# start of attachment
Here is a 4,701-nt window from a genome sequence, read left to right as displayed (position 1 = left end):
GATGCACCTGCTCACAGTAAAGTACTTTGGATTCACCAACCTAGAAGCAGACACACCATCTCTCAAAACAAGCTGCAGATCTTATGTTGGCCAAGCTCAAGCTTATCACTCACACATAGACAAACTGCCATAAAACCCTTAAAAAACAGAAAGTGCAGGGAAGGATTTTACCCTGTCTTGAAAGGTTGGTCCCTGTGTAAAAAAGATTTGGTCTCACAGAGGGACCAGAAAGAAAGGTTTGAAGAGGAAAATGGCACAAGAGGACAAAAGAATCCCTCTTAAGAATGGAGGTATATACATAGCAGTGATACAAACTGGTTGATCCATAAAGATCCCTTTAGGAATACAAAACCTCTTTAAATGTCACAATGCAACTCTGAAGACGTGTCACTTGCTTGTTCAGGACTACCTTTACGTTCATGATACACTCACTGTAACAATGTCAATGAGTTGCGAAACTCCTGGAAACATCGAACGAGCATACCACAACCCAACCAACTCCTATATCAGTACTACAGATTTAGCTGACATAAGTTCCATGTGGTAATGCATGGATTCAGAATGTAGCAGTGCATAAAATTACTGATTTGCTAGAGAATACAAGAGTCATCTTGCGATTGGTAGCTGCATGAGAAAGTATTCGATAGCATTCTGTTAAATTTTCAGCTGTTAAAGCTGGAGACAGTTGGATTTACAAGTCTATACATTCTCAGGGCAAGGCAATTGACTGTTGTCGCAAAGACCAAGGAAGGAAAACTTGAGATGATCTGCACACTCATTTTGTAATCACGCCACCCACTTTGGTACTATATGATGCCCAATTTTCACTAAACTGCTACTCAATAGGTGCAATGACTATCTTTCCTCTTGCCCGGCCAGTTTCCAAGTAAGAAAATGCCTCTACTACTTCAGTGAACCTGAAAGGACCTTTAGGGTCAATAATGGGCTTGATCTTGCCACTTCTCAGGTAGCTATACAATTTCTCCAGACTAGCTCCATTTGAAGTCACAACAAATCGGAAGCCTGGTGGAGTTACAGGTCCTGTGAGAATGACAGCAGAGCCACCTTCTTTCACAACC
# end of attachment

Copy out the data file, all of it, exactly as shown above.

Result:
Here is a 4,701-nt window from a genome sequence, read left to right as displayed (position 1 = left end):
GATGCACCTGCTCACAGTAAAGTACTTTGGATTCACCAACCTAGAAGCAGACACACCATCTCTCAAAACAAGCTGCAGATCTTATGTTGGCCAAGCTCAAGCTTATCACTCACACATAGACAAACTGCCATAAAACCCTTAAAAAACAGAAAGTGCAGGGAAGGATTTTACCCTGTCTTGAAAGGTTGGTCCCTGTGTAAAAAAGATTTGGTCTCACAGAGGGACCAGAAAGAAAGGTTTGAAGAGGAAAATGGCACAAGAGGACAAAAGAATCCCTCTTAAGAATGGAGGTATATACATAGCAGTGATACAAACTGGTTGATCCATAAAGATCCCTTTAGGAATACAAAACCTCTTTAAATGTCACAATGCAACTCTGAAGACGTGTCACTTGCTTGTTCAGGACTACCTTTACGTTCATGATACACTCACTGTAACAATGTCAATGAGTTGCGAAACTCCTGGAAACATCGAACGAGCATACCACAACCCAACCAACTCCTATATCAGTACTACAGATTTAGCTGACATAAGTTCCATGTGGTAATGCATGGATTCAGAATGTAGCAGTGCATAAAATTACTGATTTGCTAGAGAATACAAGAGTCATCTTGCGATTGGTAGCTGCATGAGAAAGTATTCGATAGCATTCTGTTAAATTTTCAGCTGTTAAAGCTGGAGACAGTTGGATTTACAAGTCTATACATTCTCAGGGCAAGGCAATTGACTGTTGTCGCAAAGACCAAGGAAGGAAAACTTGAGATGATCTGCACACTCATTTTGTAATCACGCCACCCACTTTGGTACTATATGATGCCCAATTTTCACTAAACTGCTACTCAATAGGTGCAATGACTATCTTTCCTCTTGCCCGGCCAGTTTCCAAGTAAGAAAATGCCTCTACTACTTCAGTGAACCTGAAAGGACCTTTAGGGTCAATAATGGGCTTGATCTTGCCACTTCTCAGGTAGCTATACAATTTCTCCAGACTAGCTCCATTTGAAGTCACAACAAATCGGAAGCCTGGTGGAGTTACAGGTCCTGTGAGAATGACAGCAGAGCCACCTTCTTTCACAACC